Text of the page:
Price

Price: Buy a New SSD for Your Laptop

As more and more manufacturers produce laptops for gaming and business with SSDs. The price of this storage solution has significantly dropped.

In 2010, it wasn’t un-heard of to spend over $750 for a 256 GB solid-state drive. Today, you can pick up that same drive for a staggering $660 less.

Size Matters

A large capacity solid-state drive will give you the best value for the money (in general).

Case in point: the PNY CS1311 SATA III has 120GB and currently goes for $53; which equals about 44 cents per gigabyte. Comparatively, the SanDisk Ultra II SATA III is a 250GB drive that goes for $95; which is about .38 cents per gigabyte.

And still, the Samsung 850 EVO SATA III gives you 500GB for $175; .35 cents per gigabyte. But as you can see, there is a case to be made for diminishing returns with the more space you get.

Interface

Most consumer SSDs will have a Serial ATA (SATA) interface.

These are usually SATA II with a transfer speed of 3Gbps. And SATA III with 6Gbps transfer speed.

6Gbps SATA drives are becoming more common. But whether you should go with a 3Gbps SATA. Or upgrade to 6Gbps depends on your laptop’s ability to handle those speeds.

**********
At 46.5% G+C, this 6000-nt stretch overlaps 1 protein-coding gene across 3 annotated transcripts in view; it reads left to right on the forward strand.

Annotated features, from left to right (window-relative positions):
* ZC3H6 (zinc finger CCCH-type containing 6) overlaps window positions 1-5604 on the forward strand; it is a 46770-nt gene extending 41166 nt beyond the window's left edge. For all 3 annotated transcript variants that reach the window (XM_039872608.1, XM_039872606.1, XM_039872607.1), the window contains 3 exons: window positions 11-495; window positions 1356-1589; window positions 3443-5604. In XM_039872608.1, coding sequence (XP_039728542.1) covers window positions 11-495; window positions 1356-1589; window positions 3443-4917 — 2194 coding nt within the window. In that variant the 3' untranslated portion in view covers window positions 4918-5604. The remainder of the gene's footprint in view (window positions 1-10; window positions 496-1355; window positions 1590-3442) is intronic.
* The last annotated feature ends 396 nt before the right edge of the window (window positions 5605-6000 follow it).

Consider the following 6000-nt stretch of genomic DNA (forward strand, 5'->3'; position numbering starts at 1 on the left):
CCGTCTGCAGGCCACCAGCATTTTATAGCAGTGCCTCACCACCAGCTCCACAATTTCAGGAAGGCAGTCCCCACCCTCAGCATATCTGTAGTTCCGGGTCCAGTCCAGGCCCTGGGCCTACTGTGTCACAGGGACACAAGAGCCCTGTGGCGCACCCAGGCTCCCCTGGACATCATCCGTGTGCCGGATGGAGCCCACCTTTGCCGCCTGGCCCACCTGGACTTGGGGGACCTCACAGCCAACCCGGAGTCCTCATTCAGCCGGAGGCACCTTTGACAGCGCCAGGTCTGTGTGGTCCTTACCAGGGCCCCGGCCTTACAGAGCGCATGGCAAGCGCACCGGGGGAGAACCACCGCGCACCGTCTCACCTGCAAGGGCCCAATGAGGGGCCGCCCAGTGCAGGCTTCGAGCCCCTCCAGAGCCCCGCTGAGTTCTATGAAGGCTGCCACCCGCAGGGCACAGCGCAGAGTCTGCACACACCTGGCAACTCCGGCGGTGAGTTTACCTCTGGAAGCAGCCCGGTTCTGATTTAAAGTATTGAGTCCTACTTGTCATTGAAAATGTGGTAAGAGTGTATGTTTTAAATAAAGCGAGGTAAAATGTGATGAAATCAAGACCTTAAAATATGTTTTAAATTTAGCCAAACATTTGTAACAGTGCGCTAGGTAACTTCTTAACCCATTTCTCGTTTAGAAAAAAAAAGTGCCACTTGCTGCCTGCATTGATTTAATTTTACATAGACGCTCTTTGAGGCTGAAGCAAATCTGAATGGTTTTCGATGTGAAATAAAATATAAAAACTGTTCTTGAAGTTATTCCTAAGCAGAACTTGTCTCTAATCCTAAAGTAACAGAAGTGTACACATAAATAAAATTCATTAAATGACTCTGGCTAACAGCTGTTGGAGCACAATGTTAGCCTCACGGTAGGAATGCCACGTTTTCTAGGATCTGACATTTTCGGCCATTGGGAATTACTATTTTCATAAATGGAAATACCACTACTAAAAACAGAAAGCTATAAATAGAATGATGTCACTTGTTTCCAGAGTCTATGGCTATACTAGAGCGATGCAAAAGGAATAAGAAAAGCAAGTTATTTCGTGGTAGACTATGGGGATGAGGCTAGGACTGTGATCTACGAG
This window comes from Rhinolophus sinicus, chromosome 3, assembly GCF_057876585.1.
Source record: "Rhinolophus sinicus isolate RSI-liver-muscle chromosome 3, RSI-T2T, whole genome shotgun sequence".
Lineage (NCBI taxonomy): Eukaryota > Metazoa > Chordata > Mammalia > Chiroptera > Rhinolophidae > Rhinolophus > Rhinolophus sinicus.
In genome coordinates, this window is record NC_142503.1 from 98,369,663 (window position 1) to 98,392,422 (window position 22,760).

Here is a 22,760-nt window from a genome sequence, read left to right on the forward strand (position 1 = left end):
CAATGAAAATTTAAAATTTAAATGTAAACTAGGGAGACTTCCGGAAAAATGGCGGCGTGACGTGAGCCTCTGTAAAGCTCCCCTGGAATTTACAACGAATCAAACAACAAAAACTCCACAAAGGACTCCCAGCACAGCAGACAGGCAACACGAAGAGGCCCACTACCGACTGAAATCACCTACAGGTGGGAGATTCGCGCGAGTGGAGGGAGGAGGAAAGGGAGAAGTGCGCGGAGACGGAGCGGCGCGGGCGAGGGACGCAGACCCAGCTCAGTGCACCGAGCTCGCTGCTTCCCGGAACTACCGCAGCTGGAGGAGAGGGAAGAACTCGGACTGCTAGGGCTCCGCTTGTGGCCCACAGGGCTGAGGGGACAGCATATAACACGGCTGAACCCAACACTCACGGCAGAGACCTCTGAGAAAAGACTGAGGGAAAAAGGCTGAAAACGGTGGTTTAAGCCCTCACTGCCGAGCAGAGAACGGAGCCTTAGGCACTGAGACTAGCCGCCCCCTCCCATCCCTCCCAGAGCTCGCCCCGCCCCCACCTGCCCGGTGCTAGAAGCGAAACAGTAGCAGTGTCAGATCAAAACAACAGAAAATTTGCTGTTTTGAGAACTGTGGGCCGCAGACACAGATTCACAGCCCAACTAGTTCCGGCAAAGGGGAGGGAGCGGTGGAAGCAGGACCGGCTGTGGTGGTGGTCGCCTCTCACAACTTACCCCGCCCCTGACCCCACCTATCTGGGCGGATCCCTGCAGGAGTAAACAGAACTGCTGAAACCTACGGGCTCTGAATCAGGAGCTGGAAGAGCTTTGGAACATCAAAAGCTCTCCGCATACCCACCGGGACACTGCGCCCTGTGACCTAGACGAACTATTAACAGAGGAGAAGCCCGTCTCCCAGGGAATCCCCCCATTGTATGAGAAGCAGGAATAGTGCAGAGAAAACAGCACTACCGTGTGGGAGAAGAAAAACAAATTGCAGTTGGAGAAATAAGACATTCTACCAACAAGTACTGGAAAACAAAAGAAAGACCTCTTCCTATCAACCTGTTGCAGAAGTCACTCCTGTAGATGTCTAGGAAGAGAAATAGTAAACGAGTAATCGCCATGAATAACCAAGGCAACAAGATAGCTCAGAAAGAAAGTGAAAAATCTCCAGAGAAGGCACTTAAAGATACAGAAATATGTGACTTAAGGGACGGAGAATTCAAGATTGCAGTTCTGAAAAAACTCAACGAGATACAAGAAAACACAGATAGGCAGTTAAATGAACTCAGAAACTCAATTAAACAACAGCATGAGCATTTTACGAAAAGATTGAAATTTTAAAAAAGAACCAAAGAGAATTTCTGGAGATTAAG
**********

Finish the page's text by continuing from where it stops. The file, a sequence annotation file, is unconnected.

3Gbps SATAs are usually cheaper. But we recommend consulting your laptop’s manual for more precise information. (You can stick in a SATA III when your laptop only calls for a SATA II. But you’ll only get 3Gbps transfer rates.)

Click here to learn the difference between the SATA, PCIe, and NVMe interface.

TRIM

When you buy a new SSD for your laptop, you’ll see that most current generation operating systems support the TRIM function.

Like with HDDs, when you delete files on SSDs it’s not really deleted. You just prevent the drive from being able to find that particular piece of information.

The TRIM function supports the operating system to help the SSD know which files it can permanently discard. Definitely something to look into if creating more space when old files are deleted is important to you.

MLC and SLC

These are the two different types of flash memory technology you may encounter when you buy a new SSD for your laptop.

MLC (multi-level cell) is the more common, and less expensive type. It stores multiple bits per cell. But it’s very limited in the number of times it can be rewritten.

SLC (single-level cell) is more expensive. But since it stores only one bit per cell, it’s faster. Longer lasting and more reliable.